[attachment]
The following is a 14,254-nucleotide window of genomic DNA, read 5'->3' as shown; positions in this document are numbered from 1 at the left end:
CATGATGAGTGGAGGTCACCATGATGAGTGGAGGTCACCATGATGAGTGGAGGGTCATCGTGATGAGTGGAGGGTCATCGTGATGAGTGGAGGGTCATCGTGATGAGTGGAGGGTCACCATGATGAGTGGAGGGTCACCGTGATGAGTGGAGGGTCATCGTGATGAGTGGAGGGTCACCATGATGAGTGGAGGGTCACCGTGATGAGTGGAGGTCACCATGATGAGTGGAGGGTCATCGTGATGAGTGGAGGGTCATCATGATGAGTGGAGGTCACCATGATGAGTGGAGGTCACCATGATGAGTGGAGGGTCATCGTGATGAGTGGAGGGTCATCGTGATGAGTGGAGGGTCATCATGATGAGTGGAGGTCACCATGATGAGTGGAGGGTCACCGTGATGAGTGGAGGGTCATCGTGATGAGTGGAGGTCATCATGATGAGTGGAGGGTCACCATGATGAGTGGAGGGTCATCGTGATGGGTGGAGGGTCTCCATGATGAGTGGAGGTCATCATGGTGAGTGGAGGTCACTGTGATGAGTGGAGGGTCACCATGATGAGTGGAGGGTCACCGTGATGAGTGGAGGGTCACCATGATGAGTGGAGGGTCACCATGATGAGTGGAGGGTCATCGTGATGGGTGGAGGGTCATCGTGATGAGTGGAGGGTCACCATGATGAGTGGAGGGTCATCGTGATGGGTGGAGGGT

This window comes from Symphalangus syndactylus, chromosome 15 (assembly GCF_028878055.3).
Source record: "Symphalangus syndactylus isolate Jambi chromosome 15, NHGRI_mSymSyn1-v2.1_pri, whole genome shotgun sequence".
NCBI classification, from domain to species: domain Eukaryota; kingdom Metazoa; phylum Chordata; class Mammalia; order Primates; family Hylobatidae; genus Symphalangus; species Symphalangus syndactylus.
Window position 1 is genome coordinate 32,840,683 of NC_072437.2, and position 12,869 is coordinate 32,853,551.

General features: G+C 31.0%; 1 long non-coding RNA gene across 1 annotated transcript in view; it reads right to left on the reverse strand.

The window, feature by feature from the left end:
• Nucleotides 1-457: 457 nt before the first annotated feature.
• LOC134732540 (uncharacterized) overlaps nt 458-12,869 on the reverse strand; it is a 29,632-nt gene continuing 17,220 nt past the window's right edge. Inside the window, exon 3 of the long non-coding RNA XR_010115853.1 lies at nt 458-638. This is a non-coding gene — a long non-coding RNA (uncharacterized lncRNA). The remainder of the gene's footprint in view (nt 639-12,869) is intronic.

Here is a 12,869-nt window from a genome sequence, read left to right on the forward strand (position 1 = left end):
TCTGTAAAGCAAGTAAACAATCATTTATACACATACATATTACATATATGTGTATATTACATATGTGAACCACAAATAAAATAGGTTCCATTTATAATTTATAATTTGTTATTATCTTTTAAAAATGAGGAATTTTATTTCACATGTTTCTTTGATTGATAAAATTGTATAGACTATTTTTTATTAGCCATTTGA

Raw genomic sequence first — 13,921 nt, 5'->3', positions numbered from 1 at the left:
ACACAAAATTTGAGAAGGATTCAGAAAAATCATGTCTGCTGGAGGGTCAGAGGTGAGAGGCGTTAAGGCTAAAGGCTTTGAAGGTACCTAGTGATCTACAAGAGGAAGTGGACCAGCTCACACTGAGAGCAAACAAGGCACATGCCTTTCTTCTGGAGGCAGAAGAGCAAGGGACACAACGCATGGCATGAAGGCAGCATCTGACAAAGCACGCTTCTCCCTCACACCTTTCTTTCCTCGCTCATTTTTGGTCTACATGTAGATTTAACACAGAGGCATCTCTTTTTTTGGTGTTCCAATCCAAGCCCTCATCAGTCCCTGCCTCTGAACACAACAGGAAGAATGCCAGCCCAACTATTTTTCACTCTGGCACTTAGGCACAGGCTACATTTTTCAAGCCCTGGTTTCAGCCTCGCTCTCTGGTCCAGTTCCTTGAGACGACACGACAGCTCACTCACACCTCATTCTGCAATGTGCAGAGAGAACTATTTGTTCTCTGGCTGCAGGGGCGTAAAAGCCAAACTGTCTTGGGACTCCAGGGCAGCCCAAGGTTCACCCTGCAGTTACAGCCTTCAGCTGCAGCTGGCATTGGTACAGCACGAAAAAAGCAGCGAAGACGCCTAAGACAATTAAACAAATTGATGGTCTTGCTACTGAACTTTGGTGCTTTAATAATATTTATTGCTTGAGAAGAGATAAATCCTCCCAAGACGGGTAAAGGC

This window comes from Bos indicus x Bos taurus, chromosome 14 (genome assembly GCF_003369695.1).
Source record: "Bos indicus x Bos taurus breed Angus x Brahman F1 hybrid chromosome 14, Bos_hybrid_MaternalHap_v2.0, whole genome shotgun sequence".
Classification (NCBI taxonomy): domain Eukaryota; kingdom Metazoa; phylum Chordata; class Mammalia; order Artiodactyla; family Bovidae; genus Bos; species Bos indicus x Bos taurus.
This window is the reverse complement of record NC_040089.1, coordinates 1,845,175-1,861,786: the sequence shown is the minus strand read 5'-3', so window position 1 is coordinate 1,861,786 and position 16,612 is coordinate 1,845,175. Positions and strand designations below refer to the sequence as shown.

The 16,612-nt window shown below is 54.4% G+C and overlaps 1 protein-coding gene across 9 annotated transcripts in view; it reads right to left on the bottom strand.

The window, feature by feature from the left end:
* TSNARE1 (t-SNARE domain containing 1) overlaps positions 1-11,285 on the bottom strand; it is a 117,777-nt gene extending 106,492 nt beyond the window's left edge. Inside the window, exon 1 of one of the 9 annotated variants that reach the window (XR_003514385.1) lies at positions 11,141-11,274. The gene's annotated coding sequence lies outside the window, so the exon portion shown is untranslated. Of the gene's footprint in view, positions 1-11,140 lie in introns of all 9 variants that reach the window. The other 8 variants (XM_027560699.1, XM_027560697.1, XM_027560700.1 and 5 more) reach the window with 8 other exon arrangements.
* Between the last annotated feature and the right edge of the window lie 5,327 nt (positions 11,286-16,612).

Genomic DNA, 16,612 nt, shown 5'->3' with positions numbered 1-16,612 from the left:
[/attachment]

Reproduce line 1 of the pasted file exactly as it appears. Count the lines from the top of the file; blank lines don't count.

The following is a 14,254-nucleotide window of genomic DNA, read 5'->3' as shown; positions in this document are numbered from 1 at the left end: